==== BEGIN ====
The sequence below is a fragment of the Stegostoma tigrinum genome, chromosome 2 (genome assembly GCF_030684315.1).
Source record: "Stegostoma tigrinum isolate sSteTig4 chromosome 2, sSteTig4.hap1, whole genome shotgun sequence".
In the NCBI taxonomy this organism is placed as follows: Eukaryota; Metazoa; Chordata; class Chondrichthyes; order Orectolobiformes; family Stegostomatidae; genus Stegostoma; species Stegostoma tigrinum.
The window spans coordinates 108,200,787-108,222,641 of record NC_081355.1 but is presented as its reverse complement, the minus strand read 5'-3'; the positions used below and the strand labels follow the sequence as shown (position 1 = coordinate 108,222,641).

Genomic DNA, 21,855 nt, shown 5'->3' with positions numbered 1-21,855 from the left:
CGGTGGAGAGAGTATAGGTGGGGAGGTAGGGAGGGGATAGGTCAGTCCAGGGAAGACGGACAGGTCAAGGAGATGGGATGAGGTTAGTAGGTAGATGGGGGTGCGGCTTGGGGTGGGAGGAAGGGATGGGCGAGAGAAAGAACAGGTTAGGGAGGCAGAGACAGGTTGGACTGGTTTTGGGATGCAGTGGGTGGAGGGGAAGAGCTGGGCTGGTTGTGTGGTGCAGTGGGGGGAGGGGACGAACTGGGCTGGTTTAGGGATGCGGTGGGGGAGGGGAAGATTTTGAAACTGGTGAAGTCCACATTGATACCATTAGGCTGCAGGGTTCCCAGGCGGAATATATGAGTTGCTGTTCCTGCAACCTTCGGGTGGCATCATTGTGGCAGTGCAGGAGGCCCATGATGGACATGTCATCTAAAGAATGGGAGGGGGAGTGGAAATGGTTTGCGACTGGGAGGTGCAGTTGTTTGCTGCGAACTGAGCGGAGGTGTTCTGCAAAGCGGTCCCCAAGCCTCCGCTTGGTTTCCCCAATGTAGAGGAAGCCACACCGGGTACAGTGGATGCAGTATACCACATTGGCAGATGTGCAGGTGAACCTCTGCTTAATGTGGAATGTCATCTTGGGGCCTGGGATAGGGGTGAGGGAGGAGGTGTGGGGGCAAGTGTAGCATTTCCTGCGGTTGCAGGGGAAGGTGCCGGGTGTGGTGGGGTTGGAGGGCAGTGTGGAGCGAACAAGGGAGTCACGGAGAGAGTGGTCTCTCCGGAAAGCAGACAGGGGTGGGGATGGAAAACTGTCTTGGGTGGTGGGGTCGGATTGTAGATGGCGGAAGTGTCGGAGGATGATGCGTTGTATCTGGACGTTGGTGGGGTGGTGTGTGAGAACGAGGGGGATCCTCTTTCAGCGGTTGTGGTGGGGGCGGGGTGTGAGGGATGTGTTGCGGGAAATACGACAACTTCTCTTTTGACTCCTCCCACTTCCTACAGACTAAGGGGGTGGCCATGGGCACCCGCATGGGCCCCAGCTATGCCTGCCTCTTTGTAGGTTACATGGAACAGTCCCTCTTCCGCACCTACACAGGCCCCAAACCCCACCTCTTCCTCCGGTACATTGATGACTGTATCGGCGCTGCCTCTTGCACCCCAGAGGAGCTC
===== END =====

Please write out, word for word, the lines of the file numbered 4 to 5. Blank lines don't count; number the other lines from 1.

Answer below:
The window spans coordinates 108,200,787-108,222,641 of record NC_081355.1 but is presented as its reverse complement, the minus strand read 5'-3'; the positions used below and the strand labels follow the sequence as shown (position 1 = coordinate 108,222,641).

Genomic DNA, 21,855 nt, shown 5'->3' with positions numbered 1-21,855 from the left: